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Combet removes the floor and pulls the carpet on carbon trading

By Anthony Cox - posted Friday, 31 August 2012


Greg Combet, the minister for climate change [AGW], is the government's 'silk purse out of a sow's ear' man, and accordingly, was left to announce that the floor price for the 2015 transition from a carbon tax to an emission trading scheme [ETS] was being lowered and tied to the European trading scheme.

Even by the entertaining standards of this current federal government this announcement is remarkable. It follows on from a sustained barrage by most of the senior ministers that the floor price was a good thing and would, in Gillard's words, provide "stability".

Combet's announcement and subsequent media interviews concentrated on the heavily promoted idea that the bulk of the rest of the world is on song with Australia's carbon tax and that the tax will not be as big a burden as Abbott's scare tactics have made it out to be. Both of these points are demonstrably fallacious as I have recently shown in the case of the alleged world consensus on the carbon tax and the idea that the effect of the carbon tax will be slight.

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Combet also garnished his announcement with the view that the Australian floor price's connection with the European scheme will give true market bona fides to the Australian ETS when it starts.

Nothing could be further from reality. As Rereke Whaakaro notes the European ETS is not a market based scheme. Each nation within the European Union (EU) has a National Allocation Plan (NAP). These plans are mandated by Brussels, the headquarters of the EU. European Unit Allowances (EUAs), or carbon credits, are allocated to physical installations within the Member State's NAP. EUAs were intended to be backed by Kyoto carbon units (known as AAU's), but that was only to permit "currency exchange" between EU and non-EU countries, the EU can operate its ETS without the rest of the world tagging along. The EU maintains a separate registry that holds information in addition to the minimum required by the UNFCCC registry. The major differences are that each allocation is identifiable so the EU knows them by name and every transaction between trading entities is recorded and checked for any irregularities. In effect, a full audit trail of all transactions is kept.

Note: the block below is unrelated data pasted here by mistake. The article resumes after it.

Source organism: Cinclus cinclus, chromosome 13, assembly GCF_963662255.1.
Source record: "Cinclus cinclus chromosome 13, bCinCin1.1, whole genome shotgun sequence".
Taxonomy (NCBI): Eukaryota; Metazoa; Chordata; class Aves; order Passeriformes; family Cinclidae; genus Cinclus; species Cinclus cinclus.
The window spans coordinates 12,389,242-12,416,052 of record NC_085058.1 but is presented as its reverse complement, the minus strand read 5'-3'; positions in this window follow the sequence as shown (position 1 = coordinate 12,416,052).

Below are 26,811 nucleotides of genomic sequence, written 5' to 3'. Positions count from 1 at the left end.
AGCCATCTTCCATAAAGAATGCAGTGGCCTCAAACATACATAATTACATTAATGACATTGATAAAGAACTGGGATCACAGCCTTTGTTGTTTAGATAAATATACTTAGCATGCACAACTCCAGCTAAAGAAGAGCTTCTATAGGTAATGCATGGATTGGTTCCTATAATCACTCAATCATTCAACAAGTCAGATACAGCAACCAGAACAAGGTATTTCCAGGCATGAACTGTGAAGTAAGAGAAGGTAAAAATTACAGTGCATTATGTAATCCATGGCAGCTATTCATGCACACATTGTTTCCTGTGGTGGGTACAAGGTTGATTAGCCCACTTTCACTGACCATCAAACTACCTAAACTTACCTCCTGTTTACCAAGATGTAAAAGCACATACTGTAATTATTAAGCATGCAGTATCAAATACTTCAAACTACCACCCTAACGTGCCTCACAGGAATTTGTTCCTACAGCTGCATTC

Unlike a market the price of the carbon credits, EUAs, can be manipulated at will by Brussels and the current price of around $8 Australian is due to the arbitrary price setting by the central committee in Brussels.

By tying the Australian carbon price into the European scheme in effect the Australian government will be conceding control of a major element of the Australian economy to the EU.

The world's only true market trading scheme in carbon credits was run out of Chicago after being started up by Al Gore and Obama among other note-worthies; the Chicago scheme closed in 2010 with the value of the carbon credits having a true market value of 10 cents a tonne.

In fact if the EU ETS scheme was not based on artificial prices it would have collapsed like the rest of the world's carbon markets.

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Despite the artificial price setting member states of the EU scheme like Germany and Ireland have dropped out or closed their carbon bourses and strangled their ETS to prevent criminal activity which abounds in the European system. .

Even California, Combet's poster state for an ETS, has not implemented its scheme due to complex litigation. And New Zealand has postponed any expansion of its ETS scheme, as has the rest of Europe because, even with non-market price fixing, the price of carbon is still too low to sustain investment in renewable energy.

Which leaves China. China is Combet's default position; but in every aspect to do with AGW, renewable energy and carbon trading China seems to be playing a classic game of 'say one thing and do the opposite' in the national interest.

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About the Author

Anthony Cox is a lawyer and secretary of The Climate Sceptics.

Other articles by this Author

All articles by Anthony Cox

Creative Commons LicenseThis work is licensed under a Creative Commons License.

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